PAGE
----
This is ludicrous. I bike to work about 75% of the time. I get to see the idiot in cars and the idiots on bikes. This ridiculous argument that basically boils down to “Look how much harder we have to work to get going again” is silly. We make the choice to ride our bikes. We could just as easily take public transit, walk..etc. All traffic laws should be applied the same way. Though as it stands I highly doubt that much would change. The responsible intelligent people will still stop and the reckless ones will take this law as an invitation to blow through stop signs and red lights with no consequence. Believe me, I’ve seen cars blow red lights too. Just because you’re on a bike, you’re not automatically a better person. Additionally, I saw someone on the news the other night that said “I don’t see any problem with it- it’s their life.” Wow. what an ignoramus. What if I accidentally kill you for running a red light? Then I have to live with that. Think bigger than yourself and you might learn something.
I ride my bike for at least 30 minutes a day in Eugene, OR. I probably yield at 70 percent of stop signs, and most of the time there is never any need to stop completely at any stop sign if there are no cars coming. As the law is right now going through a stop sign without a FULL STOP is a traffic violation of $280. This is ridiculous. It is too high. I feel I have never put myself in unsafe situations by yielding, instead of stopping. I think it will improve traffic flow immensely by allowing bikers to keep moving and out of the cars way. I am completely for the Idaho Law.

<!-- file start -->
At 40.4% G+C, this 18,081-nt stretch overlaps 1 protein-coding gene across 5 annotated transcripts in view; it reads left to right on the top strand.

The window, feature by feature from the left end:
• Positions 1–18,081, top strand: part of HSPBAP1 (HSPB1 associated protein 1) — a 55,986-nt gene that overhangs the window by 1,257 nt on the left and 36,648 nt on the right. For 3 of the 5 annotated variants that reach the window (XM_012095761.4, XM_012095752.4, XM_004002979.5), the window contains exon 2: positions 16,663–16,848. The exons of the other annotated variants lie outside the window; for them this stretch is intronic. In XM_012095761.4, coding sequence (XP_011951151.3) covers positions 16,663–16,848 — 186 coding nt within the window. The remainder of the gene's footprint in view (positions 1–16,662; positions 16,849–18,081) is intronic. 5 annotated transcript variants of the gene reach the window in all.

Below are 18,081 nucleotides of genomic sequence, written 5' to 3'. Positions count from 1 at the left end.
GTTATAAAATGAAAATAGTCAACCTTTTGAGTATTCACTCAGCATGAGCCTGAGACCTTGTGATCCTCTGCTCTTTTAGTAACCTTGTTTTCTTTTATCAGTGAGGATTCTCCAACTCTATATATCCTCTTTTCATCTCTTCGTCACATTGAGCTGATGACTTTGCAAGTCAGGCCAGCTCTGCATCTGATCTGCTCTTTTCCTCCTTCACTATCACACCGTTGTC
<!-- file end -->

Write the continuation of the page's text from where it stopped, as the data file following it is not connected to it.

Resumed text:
I’d say that the other big thing is that bikes have a much shorter stopping distance are traveling at a much lower speed and thus have a much shorter event horizon. From normal cruising speed I can stop my bike in about 6′ which relative to an intersection would be much less proportionally than a car. Lastly, this basically codifies the usual practice anyway.
We should also have a “treat a red light as an everybody else has right of way” stop sign. I HATE these new red lights that are so automatic that they never see bikes. At least with the old timed lights you still got a chance.
I commute to work via bike 10 miles each way, 5 days a week in Boise, so I know how the Idaho stop law changes things.
You’ll always have trouble selling this to motorists if the only argument you have is that it takes a lot of work for bikes to start and stop. No motorist is going to care about that. Heck, it doesn’t even convince me.
What does convince me is the average speed of the cyclist. If I’m riding on a 2 lane road with stop signs every few hundred feet and it isn’t wide enough for cars to safely pass, they’ll get very annoyed and do something stupid if they have to keep waiting for me to get going again. But thanks to this law, I’m usually waiting for them, which puts a damper on the road rage.
Don’t think it’s all flowers and butterflies though. Most Idaho drivers are unaware of this law and get ticked off whenever they see a bike go through a stop sign, even when it’s perfectly safe.